The other issue here, though, is the fact that the domain owner renewed the domain name until 2025. There was SOME reason why a domain, renewed until 2025, suddenly drops. Should the drop catching service have checked the domain expiration and domain history (fairly easy to do), and not sold a domain that potentially had issues with it? The ownership history of a domain is out there for anyone to see.

>> It's hard to say who's responsible other than the original registrant on this.
I'm not so sure about that. Is the original registrant responsible for having his domain registrar account hacked and accessed without permission? What happened in this case is that the original registrant went to use the domain and it wasn't in his account.
 
Impact
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I don't know who is responsible, but these hackers/thieves are frighteningly creative. I have never heard of a case where they deliberately delete the domain in order to "legitimately" try to get it as a backorder.
I hadn't seen a case like this until this case. if it's a valuable domain, then it seems that they would try "anything" to get ahold of the domain. And technically speaking, if the domain is deleted and they then buy it via a drop catching service, they could say that they bought the domain "legitimately".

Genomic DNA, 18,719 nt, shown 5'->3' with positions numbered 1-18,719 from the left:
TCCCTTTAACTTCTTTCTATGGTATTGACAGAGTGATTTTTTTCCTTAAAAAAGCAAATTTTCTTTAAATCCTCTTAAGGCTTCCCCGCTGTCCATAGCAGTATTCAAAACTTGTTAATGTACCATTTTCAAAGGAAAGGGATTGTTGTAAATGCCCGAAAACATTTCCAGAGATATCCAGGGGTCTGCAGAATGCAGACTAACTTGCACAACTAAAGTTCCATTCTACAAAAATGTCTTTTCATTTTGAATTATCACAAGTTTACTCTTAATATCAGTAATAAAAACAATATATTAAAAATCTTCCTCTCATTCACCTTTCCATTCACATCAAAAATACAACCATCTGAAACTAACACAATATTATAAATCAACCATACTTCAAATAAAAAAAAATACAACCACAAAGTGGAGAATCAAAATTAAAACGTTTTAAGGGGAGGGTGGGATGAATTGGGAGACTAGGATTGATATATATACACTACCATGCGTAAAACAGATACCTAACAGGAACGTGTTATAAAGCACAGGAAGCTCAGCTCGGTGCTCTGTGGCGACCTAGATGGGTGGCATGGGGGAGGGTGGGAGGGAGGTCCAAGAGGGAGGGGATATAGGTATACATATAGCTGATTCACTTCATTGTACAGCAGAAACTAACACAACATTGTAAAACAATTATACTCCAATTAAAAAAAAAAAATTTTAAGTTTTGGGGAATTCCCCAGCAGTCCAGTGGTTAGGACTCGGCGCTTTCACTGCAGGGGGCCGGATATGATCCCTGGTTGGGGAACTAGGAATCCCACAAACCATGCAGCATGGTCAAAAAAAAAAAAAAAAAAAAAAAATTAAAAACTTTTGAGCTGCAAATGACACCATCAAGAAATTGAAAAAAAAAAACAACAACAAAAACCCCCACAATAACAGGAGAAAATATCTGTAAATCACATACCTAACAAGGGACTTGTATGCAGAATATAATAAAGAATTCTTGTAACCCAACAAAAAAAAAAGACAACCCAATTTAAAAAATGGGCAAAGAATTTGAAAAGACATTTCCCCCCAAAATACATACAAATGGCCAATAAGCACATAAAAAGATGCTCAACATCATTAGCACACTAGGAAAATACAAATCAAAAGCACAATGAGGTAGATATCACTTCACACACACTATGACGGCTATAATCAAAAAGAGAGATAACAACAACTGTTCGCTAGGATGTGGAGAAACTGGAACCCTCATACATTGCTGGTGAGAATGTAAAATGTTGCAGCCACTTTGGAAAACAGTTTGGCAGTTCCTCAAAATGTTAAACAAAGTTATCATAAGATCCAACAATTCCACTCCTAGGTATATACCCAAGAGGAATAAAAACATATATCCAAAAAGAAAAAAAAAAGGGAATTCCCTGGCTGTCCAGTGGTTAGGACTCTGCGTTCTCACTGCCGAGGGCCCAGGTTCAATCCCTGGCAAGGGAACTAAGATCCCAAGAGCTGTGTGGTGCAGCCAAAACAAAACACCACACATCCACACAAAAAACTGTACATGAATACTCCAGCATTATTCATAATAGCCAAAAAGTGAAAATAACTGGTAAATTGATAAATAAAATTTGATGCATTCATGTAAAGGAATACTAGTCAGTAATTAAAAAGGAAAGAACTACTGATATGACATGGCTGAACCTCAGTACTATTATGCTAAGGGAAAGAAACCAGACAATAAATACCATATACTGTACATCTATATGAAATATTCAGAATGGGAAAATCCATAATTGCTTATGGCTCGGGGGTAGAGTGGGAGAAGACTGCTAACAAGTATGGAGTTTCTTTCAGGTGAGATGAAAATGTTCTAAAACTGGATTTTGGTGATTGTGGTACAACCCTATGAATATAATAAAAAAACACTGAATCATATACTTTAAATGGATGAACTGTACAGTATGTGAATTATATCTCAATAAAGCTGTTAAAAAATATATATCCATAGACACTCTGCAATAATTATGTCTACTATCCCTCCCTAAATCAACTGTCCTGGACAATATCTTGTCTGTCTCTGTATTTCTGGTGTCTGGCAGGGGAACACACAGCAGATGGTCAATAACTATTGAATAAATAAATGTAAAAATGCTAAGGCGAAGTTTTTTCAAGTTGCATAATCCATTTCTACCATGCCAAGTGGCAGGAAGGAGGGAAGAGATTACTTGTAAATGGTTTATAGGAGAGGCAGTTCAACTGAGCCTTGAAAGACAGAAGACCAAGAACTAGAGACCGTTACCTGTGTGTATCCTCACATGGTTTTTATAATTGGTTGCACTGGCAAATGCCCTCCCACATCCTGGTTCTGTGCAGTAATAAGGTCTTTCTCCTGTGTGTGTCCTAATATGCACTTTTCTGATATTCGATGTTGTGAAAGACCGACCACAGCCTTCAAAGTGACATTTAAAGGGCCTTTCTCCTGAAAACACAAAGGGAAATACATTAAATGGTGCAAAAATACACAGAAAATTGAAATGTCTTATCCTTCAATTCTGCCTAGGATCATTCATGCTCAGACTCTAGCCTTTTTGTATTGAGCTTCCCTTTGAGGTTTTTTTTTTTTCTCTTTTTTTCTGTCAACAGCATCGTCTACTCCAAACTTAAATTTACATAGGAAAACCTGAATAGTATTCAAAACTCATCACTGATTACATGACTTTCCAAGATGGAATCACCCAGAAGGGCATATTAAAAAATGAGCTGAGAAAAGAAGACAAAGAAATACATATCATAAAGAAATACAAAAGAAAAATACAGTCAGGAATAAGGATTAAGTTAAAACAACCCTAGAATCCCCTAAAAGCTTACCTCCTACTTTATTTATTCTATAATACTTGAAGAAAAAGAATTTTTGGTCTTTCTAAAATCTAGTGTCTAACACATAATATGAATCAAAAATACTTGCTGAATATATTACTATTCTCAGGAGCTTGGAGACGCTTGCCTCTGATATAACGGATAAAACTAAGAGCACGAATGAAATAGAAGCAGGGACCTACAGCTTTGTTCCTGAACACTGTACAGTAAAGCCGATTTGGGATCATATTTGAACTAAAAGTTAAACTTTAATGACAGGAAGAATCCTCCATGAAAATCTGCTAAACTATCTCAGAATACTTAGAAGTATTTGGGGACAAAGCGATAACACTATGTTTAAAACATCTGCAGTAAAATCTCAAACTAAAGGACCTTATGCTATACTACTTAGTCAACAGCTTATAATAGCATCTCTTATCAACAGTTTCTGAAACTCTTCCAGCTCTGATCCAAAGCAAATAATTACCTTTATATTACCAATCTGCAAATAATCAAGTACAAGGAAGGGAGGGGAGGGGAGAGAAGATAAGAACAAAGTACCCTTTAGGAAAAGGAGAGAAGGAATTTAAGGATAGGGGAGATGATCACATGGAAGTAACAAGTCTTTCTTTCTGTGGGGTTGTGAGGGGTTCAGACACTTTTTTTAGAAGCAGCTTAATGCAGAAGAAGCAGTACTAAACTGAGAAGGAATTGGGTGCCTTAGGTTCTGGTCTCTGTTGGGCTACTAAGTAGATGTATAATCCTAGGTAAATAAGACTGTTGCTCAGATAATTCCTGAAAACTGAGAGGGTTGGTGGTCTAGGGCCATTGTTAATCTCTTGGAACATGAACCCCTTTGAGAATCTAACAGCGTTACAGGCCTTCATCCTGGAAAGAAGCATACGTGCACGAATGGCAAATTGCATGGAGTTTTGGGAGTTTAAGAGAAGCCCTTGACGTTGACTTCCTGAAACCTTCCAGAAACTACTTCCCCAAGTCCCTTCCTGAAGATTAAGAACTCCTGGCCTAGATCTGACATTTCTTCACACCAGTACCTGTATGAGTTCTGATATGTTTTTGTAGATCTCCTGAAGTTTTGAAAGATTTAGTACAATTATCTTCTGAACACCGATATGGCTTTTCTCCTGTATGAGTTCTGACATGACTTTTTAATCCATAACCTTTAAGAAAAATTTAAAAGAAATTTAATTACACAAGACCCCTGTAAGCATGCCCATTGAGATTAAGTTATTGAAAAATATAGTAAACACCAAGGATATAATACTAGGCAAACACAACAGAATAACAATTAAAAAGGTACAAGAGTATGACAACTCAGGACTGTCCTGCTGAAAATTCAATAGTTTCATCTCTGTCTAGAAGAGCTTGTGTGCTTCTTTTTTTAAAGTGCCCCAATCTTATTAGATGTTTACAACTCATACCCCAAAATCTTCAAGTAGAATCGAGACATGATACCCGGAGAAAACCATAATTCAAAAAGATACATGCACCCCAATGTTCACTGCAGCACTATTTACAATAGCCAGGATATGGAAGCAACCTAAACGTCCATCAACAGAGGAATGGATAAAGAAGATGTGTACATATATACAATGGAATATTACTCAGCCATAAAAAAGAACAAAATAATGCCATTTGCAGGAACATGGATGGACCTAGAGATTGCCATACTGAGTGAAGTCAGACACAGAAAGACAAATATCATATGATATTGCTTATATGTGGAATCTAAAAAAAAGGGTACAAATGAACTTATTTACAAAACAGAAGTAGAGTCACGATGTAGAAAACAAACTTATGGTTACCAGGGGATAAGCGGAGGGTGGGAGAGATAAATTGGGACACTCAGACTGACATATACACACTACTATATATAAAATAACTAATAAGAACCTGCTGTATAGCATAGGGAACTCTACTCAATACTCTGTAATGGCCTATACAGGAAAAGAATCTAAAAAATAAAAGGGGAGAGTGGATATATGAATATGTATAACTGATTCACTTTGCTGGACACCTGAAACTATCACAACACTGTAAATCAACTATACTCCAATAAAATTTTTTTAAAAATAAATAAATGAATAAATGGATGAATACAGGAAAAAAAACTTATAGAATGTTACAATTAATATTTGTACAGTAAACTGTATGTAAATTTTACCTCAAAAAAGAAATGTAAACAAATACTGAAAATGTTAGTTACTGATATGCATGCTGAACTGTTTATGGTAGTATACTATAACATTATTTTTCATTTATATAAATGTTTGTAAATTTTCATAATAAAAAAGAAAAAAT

WNC HOLDINGS

wnc.holdings
Impact
-1,415
This is a very unfortunate situation indeed. It speaks to a need for a greater consensus on how to protect domain assets moving forward. Many believed 2-step authentication would be the silver bullet so-to-speak. It hasn’t been.

Yes, bad-actors are getting EXTREMELY creative. This is where companies, investors and end-users would benefit from being more creative with their asset-protection and use-strategy moving forward. Fight fire with fire if you will.

Hopefully everything can be sorted out to the benefit of the deserving parties.

Chris
WNC HOLDINGS
 

iTesla

Established Member
Impact
265
I was watching one such domain it was renewed to 2025 unfortunately forgot the name, I was shocked when i found out new reg date and that I did not drop catch it.